Special Issues-07-01-2020

Extractable and leachable (E&L) testing for finished pharmaceutical products, bioprocess manufacturing systems, and medical devices is currently a subject of intense interest. The majority of the challenges encountered in analytical workflows are related to the highly complex matrices and relatively low analyte evaluation thresholds seen in E&L studies. This paper provide options for executing E&L testing to supporting regulatory submissions. There are multiple compliant routes possible, and the presented workflows and analytical solutions are only one of multiple successful approaches.

Food contamination from mineral oil saturated hydrocarbons (MOSHs) and mineral oil aromatic hydrocarbons (MOAHs) is problematic and requires a sensitive analytical technique. These contaminants were analyzed using GC×GC with flame ionization detection (FID) and time-of-flight–MS (TOF–MS) parallel dual detection. The method provides enhanced chromatographic separation, along with the full mass spectra information, and overcomes difficult interferences, resulting in reduction of false positives over conventional GC–MS methods.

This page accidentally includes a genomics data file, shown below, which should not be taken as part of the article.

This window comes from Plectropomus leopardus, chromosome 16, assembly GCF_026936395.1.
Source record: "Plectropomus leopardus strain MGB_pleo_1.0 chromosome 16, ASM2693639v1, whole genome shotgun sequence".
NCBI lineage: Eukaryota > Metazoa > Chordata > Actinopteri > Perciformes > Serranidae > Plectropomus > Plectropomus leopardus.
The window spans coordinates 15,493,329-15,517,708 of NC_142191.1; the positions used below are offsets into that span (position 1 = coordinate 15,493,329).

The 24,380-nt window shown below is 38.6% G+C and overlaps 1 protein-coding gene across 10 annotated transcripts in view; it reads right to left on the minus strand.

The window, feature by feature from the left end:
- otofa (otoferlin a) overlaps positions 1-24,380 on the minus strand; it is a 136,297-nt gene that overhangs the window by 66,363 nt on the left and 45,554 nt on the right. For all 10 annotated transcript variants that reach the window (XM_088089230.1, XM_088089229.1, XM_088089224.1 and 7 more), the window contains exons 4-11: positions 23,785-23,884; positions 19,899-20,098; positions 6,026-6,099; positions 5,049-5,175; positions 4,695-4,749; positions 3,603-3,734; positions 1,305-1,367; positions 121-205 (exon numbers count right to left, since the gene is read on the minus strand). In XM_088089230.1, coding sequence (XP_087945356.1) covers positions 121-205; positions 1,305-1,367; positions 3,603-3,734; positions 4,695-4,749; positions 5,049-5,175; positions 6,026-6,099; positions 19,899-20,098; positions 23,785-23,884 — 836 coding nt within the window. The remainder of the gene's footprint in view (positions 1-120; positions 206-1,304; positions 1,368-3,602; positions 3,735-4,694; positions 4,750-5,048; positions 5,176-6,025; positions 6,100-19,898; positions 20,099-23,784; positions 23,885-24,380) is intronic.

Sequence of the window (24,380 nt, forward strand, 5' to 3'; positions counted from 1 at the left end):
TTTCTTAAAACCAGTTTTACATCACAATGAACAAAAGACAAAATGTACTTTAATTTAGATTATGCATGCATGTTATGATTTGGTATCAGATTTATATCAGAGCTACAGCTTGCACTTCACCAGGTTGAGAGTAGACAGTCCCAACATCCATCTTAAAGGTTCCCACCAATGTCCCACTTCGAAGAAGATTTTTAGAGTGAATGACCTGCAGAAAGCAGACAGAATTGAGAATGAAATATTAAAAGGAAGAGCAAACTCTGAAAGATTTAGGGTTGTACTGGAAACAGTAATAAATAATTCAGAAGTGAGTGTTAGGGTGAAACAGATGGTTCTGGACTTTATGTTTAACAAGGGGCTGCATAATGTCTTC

A novel liquid chromatography–tandem mass spectrometry (LC–MS/MS) method with a dual electrospray ionization (ESI) and atmospheric-pressure chemical ionization (APCI) source was developed for analysis of 66 pesticides and 5 mycotoxins regulated by the State of California in medium-chain triglyceride (MCT) oil cannabis tinctures. The limits of quantitation (LOQs) of all of the pesticides and mycotoxins were well below California state action limits of these analytes in cannabis-based non-inhalable or edible products. A total of 62 (out of 66) pesticides and 5 mycotoxins were analyzed using LC–MS/MS with an ESI source, and the remaining 4 pesticides were determined using LC–MS/MS with an APCI source. A simple, fast, and cheap acetonitrile solvent extraction method was used for sample preparation to get good recovery and achieve high throughput for this analysis. For late-eluted analytes, a number of internal standards were used to compensate for ion suppression effects from the hydrophobic matrix.

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